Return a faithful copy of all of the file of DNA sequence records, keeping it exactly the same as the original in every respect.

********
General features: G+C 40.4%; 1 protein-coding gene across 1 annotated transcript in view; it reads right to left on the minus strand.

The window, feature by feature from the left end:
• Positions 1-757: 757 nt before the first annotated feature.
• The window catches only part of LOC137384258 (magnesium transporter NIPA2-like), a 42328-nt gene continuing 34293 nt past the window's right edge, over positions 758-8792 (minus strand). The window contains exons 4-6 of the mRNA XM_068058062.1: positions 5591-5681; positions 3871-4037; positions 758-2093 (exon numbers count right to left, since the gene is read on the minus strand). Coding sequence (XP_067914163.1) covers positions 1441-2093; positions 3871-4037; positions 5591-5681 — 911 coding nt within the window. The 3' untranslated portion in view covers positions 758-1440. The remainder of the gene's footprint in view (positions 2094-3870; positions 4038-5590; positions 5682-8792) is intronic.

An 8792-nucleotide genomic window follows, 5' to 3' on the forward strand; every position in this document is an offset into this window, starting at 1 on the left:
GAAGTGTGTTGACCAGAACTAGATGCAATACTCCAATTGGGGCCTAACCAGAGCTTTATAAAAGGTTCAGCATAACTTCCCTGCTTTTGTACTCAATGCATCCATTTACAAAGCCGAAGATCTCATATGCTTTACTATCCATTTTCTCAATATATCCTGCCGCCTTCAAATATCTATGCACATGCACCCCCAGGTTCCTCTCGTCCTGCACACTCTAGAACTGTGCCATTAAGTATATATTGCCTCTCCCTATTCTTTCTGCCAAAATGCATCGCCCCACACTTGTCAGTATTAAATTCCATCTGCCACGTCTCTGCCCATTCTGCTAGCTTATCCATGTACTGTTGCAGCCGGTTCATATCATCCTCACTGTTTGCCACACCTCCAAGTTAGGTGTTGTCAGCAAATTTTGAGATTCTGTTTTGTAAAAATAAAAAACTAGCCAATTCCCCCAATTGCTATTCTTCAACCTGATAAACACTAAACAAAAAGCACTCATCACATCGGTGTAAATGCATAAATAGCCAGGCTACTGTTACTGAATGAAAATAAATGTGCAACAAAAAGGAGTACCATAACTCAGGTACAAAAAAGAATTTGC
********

General features: G+C 40.4%; 1 protein-coding gene across 1 annotated transcript in view; it reads right to left on the minus strand.

The window, feature by feature from the left end:
• Positions 1-757: 757 nt before the first annotated feature.
• The window catches only part of LOC137384258 (magnesium transporter NIPA2-like), a 42328-nt gene continuing 34293 nt past the window's right edge, over positions 758-8792 (minus strand). The window contains exons 4-6 of the mRNA XM_068058062.1: positions 5591-5681; positions 3871-4037; positions 758-2093 (exon numbers count right to left, since the gene is read on the minus strand). Coding sequence (XP_067914163.1) covers positions 1441-2093; positions 3871-4037; positions 5591-5681 — 911 coding nt within the window. The 3' untranslated portion in view covers positions 758-1440. The remainder of the gene's footprint in view (positions 2094-3870; positions 4038-5590; positions 5682-8792) is intronic.

An 8792-nucleotide genomic window follows, 5' to 3' on the forward strand; every position in this document is an offset into this window, starting at 1 on the left:
GAAGTGTGTTGACCAGAACTAGATGCAATACTCCAATTGGGGCCTAACCAGAGCTTTATAAAAGGTTCAGCATAACTTCCCTGCTTTTGTACTCAATGCATCCATTTACAAAGCCGAAGATCTCATATGCTTTACTATCCATTTTCTCAATATATCCTGCCGCCTTCAAATATCTATGCACATGCACCCCCAGGTTCCTCTCGTCCTGCACACTCTAGAACTGTGCCATTAAGTATATATTGCCTCTCCCTATTCTTTCTGCCAAAATGCATCGCCCCACACTTGTCAGTATTAAATTCCATCTGCCACGTCTCTGCCCATTCTGCTAGCTTATCCATGTACTGTTGCAGCCGGTTCATATCATCCTCACTGTTTGCCACACCTCCAAGTTAGGTGTTGTCAGCAAATTTTGAGATTCTGTTTTGTAAAAATAAAAAACTAGCCAATTCCCCCAATTGCTATTCTTCAACCTGATAAACACTAAACAAAAAGCACTCATCACATCGGTGTAAATGCATAAATAGCCAGGCTACTGTTACTGAATGAAAATAAATGTGCAACAAAAAGGAGTACCATAACTCAGGTACAAAAAAGAATTTGC